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      Quantitative proteome-level analysis of paulownia witches’ broom disease with methyl methane sulfonate assistance reveals diverse metabolic changes during the infection and recovery processes

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          Abstract

          Paulownia witches’ broom (PaWB) disease caused by phytoplasma is a fatal disease that leads to considerable economic losses. Although there are a few reports describing studies of PaWB pathogenesis, the molecular mechanisms underlying phytoplasma pathogenicity in Paulownia trees remain uncharacterized. In this study, after building a transcriptome database containing 67,177 sequences, we used isobaric tags for relative and absolute quantification (iTRAQ) to quantify and analyze the proteome-level changes among healthy P. fortunei (PF), PaWB-infected P. fortunei (PFI), and PaWB-infected P. fortunei treated with 20 mg L −1 or 60 mg L −1 methyl methane sulfonate (MMS) (PFI-20 and PFI-60, respectively). A total of 2,358 proteins were identified. We investigated the proteins profiles in PF vs. PFI (infected process) and PFI-20 vs. PFI-60 (recovered process), and further found that many of the MMS-response proteins mapped to “photosynthesis” and “ribosome” pathways. Based on our comparison scheme, 36 PaWB-related proteins were revealed. Among them, 32 proteins were classified into three functional groups: (1) carbohydrate and energy metabolism, (2) protein synthesis and degradation, and (3) stress resistance. We then investigated the PaWB-related proteins involved in the infected and recovered processes, and discovered that carbohydrate and energy metabolism was inhibited, and protein synthesis and degradation decreased, as the plant responded to PaWB. Our observations may be useful for characterizing the proteome-level changes that occur at different stages of PaWB disease. The data generated in this study may serve as a valuable resource for elucidating the pathogenesis of PaWB disease during phytoplasma infection and recovery stages.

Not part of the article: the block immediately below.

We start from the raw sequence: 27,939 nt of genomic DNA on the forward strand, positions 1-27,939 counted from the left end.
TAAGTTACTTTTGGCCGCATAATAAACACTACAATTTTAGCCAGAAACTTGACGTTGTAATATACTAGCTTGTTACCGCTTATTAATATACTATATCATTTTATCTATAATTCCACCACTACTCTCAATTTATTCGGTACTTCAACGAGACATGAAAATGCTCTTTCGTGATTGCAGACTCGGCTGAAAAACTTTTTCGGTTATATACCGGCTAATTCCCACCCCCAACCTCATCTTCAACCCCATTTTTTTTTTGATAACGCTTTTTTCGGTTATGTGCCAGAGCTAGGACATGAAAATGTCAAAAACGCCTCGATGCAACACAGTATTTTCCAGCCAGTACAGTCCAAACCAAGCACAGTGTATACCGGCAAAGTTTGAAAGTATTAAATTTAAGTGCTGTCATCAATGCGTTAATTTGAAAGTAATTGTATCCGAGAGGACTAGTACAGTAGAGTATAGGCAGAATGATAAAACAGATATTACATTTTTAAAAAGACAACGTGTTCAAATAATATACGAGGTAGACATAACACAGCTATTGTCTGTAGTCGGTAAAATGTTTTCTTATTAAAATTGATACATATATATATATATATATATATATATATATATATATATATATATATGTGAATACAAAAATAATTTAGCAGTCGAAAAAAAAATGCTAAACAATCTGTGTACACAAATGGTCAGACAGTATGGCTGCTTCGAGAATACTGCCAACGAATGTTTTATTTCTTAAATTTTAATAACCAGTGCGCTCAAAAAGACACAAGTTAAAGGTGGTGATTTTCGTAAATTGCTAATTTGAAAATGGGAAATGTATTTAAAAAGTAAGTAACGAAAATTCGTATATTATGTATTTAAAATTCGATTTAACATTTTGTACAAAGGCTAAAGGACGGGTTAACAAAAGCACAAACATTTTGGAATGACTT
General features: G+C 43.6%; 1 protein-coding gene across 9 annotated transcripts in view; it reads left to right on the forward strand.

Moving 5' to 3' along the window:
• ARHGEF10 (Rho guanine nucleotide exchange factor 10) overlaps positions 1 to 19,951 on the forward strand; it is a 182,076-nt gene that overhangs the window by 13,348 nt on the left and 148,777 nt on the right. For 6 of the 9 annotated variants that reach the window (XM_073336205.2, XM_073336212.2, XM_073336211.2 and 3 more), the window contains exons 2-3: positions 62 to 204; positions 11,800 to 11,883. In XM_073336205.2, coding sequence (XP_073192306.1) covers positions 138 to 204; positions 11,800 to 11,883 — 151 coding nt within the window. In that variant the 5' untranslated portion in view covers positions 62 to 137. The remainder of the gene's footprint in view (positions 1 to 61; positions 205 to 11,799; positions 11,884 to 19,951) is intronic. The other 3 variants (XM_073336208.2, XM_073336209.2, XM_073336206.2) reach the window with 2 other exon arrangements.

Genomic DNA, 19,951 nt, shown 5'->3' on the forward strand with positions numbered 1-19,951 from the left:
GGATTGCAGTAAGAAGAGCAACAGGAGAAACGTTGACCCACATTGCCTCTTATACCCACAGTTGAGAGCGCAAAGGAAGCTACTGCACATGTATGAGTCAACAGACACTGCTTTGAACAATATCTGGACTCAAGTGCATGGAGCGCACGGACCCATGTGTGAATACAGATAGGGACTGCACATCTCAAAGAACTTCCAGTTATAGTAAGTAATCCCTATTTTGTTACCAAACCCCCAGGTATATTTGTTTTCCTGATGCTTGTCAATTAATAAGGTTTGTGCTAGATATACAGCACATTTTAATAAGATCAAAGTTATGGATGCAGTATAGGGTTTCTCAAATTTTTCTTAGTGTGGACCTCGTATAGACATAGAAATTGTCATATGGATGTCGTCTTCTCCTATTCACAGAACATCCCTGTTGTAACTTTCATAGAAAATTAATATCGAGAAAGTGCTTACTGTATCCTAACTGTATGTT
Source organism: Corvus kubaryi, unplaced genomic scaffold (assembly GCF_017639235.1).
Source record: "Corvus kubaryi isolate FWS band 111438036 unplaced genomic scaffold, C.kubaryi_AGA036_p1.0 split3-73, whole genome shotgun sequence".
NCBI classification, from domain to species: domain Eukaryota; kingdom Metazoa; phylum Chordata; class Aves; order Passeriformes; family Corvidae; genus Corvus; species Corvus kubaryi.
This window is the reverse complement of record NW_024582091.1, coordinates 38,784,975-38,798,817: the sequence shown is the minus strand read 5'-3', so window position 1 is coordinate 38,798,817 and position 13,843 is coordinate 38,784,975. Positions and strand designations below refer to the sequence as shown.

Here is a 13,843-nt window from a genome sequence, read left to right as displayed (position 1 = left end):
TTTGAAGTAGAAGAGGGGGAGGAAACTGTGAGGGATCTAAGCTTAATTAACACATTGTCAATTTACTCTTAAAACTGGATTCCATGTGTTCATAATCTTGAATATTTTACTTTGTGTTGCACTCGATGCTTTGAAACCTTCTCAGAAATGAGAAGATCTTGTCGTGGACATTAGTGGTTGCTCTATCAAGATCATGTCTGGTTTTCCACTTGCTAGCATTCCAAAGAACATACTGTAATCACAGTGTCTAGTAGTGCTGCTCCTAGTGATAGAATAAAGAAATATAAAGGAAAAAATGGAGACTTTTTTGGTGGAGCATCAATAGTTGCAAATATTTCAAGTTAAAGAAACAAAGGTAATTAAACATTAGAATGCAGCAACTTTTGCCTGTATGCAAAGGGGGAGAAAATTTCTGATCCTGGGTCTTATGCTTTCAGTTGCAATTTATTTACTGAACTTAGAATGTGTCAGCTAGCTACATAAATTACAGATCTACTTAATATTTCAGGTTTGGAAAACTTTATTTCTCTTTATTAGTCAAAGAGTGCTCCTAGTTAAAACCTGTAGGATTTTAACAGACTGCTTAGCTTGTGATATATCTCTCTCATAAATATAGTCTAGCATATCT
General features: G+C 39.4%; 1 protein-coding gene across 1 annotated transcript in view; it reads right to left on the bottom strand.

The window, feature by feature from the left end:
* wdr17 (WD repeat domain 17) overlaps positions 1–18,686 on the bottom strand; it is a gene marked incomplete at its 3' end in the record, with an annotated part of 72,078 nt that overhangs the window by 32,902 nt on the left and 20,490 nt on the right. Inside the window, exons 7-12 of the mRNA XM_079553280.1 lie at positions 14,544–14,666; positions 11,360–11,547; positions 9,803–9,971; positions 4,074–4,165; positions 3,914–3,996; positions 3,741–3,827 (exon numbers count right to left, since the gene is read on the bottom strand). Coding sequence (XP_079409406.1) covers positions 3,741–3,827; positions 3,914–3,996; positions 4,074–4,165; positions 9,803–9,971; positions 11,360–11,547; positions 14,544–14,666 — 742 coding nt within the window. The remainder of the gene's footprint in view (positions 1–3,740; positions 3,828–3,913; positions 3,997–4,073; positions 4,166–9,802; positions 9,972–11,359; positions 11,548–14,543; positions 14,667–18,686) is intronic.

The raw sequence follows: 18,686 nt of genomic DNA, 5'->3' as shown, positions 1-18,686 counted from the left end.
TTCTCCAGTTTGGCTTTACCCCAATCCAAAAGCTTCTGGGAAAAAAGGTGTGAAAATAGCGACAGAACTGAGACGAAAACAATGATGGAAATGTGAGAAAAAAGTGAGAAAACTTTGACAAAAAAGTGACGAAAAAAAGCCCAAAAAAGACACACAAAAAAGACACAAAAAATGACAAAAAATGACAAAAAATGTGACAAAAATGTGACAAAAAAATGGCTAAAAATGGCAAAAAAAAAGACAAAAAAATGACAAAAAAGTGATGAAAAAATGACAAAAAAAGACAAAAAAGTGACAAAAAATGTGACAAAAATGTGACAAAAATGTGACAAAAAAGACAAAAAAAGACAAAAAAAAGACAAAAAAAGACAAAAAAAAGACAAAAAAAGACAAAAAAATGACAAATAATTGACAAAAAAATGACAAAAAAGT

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          Most cited references 106

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          Signal interactions between nitric oxide and reactive oxygen intermediates in the plant hypersensitive disease resistance response.